There are also countless species of popular aquarium fish such as royal grammas, Elacatinus gobies, blennies, and many damsels. It appeared as though it was impossible to see a cave or overhang that didn’t have at least five grammas (Gramma loreto) darting around it. These small fish are often overshadowed by the constant presence of sharks, but for an aquarist, it was certainly a treat to see this level of biodiversity. I also saw many species of invertebrates including the ever-popular arrow crab (Stenorhynchus seticornis) and even a mantis shrimp. Adult arrow crabs there seemed to live almost exclusively in long-spine sea urchins, whereas juveniles could be found in rock and coral crevices.
The lack of nuisance algae on the reefs was obvious, and in stark contrast to most Caribbean reefs. This absence can be explained by the constant stream of parrotfish and surgeonfish grazing the reefs. Abundant Queen Conchs (Strombus gigas), gastropods with a diet of algae and detritus, aid in keeping reefs clean as well. In many parts of the Caribbean, these herbivores have been heavily fished for food, allowing the fast growing and opportunistic nuisance algae species to overtake corals and sponges. This is especially prevalent in areas where corals have been damaged by pollution and bleaching events and are trying to recover. It is almost impossible for them to do this though when algal growth runs rampant without being regulated by grazers. This is just one of the many reasons it is so critical to have a fully functioning ecosystem where no levels of the food chain are missing. It was refreshing and encouraging seeing how effective MPAs can be when waters are patrolled and laws enforced.
An invasive lionfish shortly before it was speared and fed to a Caribbean Reef shark. Photo by Alex Rose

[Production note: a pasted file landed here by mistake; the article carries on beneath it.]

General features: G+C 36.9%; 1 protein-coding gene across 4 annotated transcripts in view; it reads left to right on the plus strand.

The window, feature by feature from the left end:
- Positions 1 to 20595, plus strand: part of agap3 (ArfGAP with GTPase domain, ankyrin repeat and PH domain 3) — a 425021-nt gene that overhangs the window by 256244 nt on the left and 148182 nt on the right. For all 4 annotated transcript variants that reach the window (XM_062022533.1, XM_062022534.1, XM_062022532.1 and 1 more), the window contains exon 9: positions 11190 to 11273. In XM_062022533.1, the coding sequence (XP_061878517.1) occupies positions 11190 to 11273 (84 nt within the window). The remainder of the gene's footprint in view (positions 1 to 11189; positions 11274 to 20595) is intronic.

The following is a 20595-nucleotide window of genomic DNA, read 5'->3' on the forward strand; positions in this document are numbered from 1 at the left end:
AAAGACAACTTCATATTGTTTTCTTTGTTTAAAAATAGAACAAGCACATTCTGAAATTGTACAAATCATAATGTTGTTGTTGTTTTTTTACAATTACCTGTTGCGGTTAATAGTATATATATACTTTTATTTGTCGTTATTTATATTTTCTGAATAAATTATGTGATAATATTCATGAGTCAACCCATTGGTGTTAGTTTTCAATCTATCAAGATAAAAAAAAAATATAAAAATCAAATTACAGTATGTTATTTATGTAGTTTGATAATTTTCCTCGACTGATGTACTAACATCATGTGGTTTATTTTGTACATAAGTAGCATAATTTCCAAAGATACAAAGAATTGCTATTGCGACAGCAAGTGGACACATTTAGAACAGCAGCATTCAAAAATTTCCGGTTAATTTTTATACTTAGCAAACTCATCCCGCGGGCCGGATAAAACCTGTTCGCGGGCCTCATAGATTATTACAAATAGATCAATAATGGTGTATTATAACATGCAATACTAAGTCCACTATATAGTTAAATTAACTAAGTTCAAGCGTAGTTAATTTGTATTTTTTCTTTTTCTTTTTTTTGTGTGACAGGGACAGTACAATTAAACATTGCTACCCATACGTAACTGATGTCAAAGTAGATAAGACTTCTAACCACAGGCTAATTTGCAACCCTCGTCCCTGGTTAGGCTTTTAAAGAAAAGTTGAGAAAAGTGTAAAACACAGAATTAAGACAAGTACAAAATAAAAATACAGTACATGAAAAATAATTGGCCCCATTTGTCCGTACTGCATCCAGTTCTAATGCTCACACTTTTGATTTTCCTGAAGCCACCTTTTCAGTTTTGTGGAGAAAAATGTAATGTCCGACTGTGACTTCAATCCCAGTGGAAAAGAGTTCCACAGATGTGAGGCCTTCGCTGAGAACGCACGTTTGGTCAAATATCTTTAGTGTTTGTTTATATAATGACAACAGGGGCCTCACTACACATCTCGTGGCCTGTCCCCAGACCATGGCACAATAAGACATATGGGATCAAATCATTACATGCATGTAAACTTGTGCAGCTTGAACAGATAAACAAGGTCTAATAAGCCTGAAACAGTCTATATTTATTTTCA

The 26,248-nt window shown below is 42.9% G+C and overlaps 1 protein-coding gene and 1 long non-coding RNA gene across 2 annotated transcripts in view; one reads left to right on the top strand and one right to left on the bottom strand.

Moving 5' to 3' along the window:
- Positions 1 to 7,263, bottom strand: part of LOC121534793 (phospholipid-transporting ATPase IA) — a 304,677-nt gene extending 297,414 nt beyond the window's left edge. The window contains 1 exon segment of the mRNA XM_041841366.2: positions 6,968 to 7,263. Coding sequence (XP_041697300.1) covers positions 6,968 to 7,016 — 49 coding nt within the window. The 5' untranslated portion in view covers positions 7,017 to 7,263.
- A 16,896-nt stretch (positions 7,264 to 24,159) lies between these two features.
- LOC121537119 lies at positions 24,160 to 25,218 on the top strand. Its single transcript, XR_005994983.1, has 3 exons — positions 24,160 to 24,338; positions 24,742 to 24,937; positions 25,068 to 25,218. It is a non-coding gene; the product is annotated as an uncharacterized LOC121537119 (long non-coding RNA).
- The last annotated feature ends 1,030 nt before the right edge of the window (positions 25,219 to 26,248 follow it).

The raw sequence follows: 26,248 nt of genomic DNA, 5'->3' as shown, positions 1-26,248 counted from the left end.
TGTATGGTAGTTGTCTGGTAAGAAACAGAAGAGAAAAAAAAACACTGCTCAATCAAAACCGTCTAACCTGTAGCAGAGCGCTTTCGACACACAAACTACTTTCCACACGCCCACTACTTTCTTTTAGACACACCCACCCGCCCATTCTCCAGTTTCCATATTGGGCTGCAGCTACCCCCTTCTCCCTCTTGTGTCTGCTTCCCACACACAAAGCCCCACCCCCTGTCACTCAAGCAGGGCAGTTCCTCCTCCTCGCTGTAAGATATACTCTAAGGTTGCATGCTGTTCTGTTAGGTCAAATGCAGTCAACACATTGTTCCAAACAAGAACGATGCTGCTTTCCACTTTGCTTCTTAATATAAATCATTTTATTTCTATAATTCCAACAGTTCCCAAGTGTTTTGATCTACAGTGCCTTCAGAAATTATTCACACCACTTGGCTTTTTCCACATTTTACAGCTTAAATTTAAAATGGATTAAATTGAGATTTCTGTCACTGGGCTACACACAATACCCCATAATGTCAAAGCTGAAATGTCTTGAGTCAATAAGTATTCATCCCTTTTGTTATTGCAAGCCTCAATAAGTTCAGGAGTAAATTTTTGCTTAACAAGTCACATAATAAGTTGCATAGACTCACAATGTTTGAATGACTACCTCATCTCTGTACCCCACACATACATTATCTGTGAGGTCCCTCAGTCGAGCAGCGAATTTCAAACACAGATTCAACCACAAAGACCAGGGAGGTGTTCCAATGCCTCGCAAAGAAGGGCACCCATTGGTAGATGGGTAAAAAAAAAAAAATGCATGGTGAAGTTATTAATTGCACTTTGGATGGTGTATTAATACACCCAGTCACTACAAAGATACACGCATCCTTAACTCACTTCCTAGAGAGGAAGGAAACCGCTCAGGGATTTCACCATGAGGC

Despite the high level of reef health, the area is still plagued by lionfish, a species previously indigenous to the Pacific. These big, beautiful invasive animals have huge, indiscriminate appetites that threaten to consume an alarming number of reef fish that previously had few predators to worry about. Luckily, every diver in Gardens of the Queen carries a spear gun to help control the expanding lionfish population. There is also no shortage of sharks and large groupers to feed this unwelcomed guest to, and they don’t seem to be deterred by the lionfish’s venomous spines. In a growing number of places in the Caribbean, people have started eating lionfish too in an effort to reduce their numbers.
Lionfish aside, Cuba, both topside and underwater, is a photographer’s paradise. I hope that in the coming years we can maintain a balance between relaxed regulations and sustainable tourism so as to preserve this place in its current beauty for the foreseeable future.
Alex Rose holds a B.S. in biology and a M.S. in aquatic biology, and she has a wide variety of experience in the biological sciences, including bioacoustics research, exhibit construction, science writing, teaching, public presentation, and aquatic animal husbandry and breeding. Alex is a professional violinist, photographer, PADI divemaster and lover of all things aquatic. Her driving goal is to find ways to protect our world’s marine habits through diving, writing, education and research. Visit her website at alexroserenaissance.com.